It’s been one year since the Supreme Court’s infamous Kelo decision, and it looks to be about one week until we have certification of the million signatures submitted in California to qualify our own November “court hearing” on the matter.
The signatures are coming in at about 79% valid, according to Assemblywoman Mimi Walters’ office, signaling a nice cushion over the nearly 600,000 needed for qualification.
Walters, of course, as a first-term Orange County legislator, had the smarts to become the honorary chair of the Protect Our Homes Initiative, California’s response to the Supreme’s astounding decision to tell all of us that government knows better than we what is best for our property. Heading up an effort, by the way, that raises $2.2 million and garners a million signers in 100 days will do something for a career, more so than the stature a few pieces of legislation will typically get you as a minority member. Coincidence perhaps, but the Democratic Party couldn’t even raise a suicide candidate to take her on in her re-election bid, and the Libertarian candidate actually signed Mimi’s nomination form (it wasn’t counted, of course).
“The Supreme Court’s decision was a monumental blow to the protections we enjoy as homeowners,” Walters said yesterday, marking the one year anniversary of Kelo. “If a property can be taken from one person only to be given to another more powerful person, every homeowner is vulnerable. The right to own your own home and not have it taken from you should not be limited to the few, powerful elite.”
Well said. Mimi’s personal success on this issue aside, there’s nothing like keeping the momentum alive as we start the Summer and head toward the Fall of our discontent over eminent domain. So, what are the prospects for success in November? Will Californians tell the Supreme Court we want to write our own destiny when it comes to the taking of private property, and that starts with individuals making decisions for themselves, instead of the government doing so?
If June 6 was any indication, the prospects are good. Measure A, prohibiting Orange County “from exercising the power of eminent domain to acquire property from a private owner, without that owner’s consent” just squeaked by with a whopping 76 percent yes vote. A similar ordinance in the much less conservative Chula Vista, one of the fastest growing cities in the nation, passed with nearly 74 percent.
The bottom line is that folks may not recognize the name “Kelo vs. New London” without being reminded, but they do know the power of government scares the heck out of ‘em. Their property – our property – is quite simply the last bastion of protected space that we ever thought some bureaucrat or politician could reasonably get their claws on. That simple belief goes across the grain, across beliefs and philosophies, across the partisan divide.
Maybe I’m naïve, but I don’t see a Democratic legislator who would vote against this kind of thing in committee (such as with Walters’ AB 590 and AB 1990, both failed on the same 2-5 line-up in Housing and Community Development) actually leading a charge against an initiative, certainly not without being under the usual cover of darkness afforded by Sacramento. And, rest assured, the Phil Angelides camp is ruing the prospects of Protect Our Homes being on the November ballot.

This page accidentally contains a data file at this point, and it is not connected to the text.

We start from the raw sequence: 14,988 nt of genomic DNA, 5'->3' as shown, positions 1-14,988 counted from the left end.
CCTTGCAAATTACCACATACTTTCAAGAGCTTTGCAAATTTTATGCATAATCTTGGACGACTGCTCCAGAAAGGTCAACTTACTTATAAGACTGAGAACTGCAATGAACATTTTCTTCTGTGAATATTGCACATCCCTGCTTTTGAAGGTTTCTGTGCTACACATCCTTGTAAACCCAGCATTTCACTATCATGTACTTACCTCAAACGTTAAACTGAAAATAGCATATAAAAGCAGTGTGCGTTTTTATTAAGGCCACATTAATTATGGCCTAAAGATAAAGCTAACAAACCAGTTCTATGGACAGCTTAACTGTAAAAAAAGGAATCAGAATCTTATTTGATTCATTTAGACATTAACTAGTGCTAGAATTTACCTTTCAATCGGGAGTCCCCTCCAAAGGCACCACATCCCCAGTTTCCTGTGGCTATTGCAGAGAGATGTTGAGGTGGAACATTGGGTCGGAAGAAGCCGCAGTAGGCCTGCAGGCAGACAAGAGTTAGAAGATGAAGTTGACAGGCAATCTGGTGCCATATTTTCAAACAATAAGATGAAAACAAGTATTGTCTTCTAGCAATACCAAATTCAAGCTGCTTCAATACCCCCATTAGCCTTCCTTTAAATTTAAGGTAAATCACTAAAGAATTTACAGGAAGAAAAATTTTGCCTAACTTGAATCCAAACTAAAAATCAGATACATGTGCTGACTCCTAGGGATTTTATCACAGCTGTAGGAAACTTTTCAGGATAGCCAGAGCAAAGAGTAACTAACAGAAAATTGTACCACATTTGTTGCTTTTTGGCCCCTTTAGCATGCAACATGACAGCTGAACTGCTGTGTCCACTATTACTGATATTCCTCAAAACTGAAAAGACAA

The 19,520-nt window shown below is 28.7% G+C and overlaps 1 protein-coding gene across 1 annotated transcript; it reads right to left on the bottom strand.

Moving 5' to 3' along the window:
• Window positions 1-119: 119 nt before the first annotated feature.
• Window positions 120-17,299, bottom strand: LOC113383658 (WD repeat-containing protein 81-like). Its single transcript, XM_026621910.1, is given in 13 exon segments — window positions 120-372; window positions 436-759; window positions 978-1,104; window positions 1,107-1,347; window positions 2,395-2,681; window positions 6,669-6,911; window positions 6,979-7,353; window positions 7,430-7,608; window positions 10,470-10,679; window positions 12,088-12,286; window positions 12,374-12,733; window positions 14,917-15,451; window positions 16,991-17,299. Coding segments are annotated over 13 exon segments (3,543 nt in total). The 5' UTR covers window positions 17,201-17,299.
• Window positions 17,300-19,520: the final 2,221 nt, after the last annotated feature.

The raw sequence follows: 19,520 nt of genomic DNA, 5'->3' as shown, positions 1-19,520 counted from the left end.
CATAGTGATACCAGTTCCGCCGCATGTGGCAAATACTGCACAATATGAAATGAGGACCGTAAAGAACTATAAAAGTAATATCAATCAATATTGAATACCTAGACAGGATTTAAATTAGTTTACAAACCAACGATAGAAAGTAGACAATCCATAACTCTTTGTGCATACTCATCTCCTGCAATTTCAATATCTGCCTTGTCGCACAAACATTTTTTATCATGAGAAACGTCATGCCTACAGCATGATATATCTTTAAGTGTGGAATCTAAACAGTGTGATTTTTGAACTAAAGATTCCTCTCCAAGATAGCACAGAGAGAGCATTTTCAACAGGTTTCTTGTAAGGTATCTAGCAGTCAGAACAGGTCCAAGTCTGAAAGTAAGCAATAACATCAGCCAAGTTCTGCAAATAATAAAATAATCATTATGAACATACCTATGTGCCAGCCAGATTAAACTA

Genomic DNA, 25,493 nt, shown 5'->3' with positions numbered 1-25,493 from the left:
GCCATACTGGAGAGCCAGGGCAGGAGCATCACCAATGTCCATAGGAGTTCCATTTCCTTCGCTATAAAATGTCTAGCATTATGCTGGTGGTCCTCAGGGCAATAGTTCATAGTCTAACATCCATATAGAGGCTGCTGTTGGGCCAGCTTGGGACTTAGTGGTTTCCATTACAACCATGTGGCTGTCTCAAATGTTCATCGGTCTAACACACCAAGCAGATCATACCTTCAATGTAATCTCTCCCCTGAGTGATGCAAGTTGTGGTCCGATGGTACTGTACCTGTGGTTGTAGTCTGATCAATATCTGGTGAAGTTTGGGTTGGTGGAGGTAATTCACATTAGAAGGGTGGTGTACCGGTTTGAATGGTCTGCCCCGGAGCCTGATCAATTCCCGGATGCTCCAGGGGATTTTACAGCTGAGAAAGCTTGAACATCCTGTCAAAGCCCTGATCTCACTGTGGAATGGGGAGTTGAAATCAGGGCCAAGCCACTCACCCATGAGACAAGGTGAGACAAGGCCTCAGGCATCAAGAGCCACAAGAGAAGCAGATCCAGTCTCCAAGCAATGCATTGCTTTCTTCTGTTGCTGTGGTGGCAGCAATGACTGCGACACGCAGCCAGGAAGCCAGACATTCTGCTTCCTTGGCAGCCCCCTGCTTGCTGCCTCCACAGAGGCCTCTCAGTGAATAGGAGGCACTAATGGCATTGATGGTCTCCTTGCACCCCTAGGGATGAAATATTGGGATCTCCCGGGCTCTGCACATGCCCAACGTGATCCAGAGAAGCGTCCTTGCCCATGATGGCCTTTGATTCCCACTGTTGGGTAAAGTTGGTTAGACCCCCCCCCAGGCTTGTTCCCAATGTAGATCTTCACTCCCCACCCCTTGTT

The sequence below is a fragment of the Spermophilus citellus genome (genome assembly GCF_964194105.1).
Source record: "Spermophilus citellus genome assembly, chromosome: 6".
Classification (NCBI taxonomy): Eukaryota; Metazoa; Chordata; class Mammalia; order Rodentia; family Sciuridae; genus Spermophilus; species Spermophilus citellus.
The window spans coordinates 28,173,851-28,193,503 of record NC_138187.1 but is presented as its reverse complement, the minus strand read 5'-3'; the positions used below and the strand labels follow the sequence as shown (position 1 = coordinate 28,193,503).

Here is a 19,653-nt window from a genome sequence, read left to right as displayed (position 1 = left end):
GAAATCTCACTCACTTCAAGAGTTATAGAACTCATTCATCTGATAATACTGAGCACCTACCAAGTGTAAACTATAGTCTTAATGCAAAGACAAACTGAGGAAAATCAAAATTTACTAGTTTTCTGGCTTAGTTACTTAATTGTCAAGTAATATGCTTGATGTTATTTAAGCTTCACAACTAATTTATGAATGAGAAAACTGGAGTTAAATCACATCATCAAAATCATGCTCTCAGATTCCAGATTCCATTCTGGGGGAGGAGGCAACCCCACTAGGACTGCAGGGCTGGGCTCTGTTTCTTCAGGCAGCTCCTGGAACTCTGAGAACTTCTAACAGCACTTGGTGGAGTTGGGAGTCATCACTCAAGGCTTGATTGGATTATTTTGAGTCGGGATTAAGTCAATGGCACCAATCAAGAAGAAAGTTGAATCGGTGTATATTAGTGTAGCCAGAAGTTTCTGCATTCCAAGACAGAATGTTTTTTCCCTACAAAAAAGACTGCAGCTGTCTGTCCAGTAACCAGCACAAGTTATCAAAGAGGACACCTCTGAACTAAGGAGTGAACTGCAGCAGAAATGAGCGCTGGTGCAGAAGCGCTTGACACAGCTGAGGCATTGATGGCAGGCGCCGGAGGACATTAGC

Yet, some of the usual suspects did oppose the legislation – and likely will the initiative: American Planning Association, California Redevelopment Association, Western Center on Law and Poverty, League of California Cities, and cities like Los Angeles. Remaining to be seen are what kinds of resources will be put together by planning, redevelopment, city interests and self-anointed do-gooders in general to oppose the initiative. Any of them will be fighting quite a battle against Americans for Limited Government and other private property advocates.
Lastly, what of Arnold? Has he been quiet on the matter, too quiet, even if he may be in support? As Dan Schnur so aptly penned in March, "protecting property owners against the intrusion of local government is ideologically consistent with the populist/reformer image that he rode to the governor’s office in 2003. We haven’t seen much of Arnold the Outsider lately. Walters may be providing him with an opportunity to reclaim that mantle."
Even with many Democrats likely supporting a November Protect Our Homes ballot measure, Arnold’s support for such an effort won’t be enough to convince them of anything besides Angelides. Yet, the governor’s strong support would do something to energize a disillusioned base and swing a number of Independents. Even Libertarians – perhaps like the candidate who sees a good thing in Mimi Walters – know enough not to throw away their vote when a Republican is actually standing for something.
So, Governor Schwarzenegger, let’s stand for this.
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The Protect Our Homes Initiative would prohibit local governments from abusing eminent domain to take a private landowner’s property only to sell it to another private entity. To find out more about the Protect Our Homes Initiative, please visit: www.ProtectOurHomes2006.com
Other FR Posts on the Issue:
The Problem with Kelo, by Jennifer Nelson
This Land Was Your Land, This Land Is My Land, by Jennifer Nelson
Keep government away from your land, by Congressman John Campbell
Imminent Dumbing, by Assemblyman Doug LaMalfa
Protect Our Homes Coalition to turn in 1,000,000 signatures around CA today!, by Jon Fleischman
Halleluiah! Salvation for Long Beach Church Has Arrived, by Mike Spence
Mimi Walters Spearheading Eminent Domain Initiative for November 2006 Ballot, by Matthew Cunningham
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